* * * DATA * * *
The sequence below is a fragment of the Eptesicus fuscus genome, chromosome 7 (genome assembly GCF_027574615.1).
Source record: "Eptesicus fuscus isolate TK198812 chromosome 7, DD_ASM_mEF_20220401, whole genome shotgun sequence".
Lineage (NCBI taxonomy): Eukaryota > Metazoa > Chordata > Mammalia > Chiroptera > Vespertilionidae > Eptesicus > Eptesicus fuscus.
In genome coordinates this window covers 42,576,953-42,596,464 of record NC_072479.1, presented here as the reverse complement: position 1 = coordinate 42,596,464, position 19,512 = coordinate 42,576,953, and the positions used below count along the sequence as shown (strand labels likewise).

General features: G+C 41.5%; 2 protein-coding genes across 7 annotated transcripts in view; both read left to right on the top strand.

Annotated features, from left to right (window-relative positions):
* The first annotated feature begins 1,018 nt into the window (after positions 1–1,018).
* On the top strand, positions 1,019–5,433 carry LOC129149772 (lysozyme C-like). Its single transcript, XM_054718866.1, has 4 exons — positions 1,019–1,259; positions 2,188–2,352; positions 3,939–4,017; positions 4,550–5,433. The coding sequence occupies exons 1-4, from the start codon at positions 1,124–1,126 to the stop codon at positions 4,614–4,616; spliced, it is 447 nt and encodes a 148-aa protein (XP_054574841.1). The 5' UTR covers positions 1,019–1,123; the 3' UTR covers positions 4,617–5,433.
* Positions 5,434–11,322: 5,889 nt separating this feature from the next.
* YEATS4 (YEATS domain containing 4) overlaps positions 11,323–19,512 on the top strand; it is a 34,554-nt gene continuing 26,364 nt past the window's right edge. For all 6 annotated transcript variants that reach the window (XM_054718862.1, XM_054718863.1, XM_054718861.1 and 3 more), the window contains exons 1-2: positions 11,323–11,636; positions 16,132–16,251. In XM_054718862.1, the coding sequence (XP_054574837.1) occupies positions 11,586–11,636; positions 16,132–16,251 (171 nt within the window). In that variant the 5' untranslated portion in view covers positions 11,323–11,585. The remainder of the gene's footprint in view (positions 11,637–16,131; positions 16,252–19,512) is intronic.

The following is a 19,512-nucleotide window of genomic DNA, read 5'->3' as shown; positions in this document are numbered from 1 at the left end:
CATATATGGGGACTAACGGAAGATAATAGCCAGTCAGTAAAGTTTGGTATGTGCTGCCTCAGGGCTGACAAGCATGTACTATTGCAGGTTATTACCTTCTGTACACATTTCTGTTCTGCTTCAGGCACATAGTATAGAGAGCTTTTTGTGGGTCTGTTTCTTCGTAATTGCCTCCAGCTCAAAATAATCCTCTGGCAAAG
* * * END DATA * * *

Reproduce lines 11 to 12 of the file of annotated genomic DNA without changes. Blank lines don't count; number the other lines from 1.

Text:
The following is a 19,512-nucleotide window of genomic DNA, read 5'->3' as shown; positions in this document are numbered from 1 at the left end:
CATATATGGGGACTAACGGAAGATAATAGCCAGTCAGTAAAGTTTGGTATGTGCTGCCTCAGGGCTGACAAGCATGTACTATTGCAGGTTATTACCTTCTGTACACATTTCTGTTCTGCTTCAGGCACATAGTATAGAGAGCTTTTTGTGGGTCTGTTTCTTCGTAATTGCCTCCAGCTCAAAATAATCCTCTGGCAAAG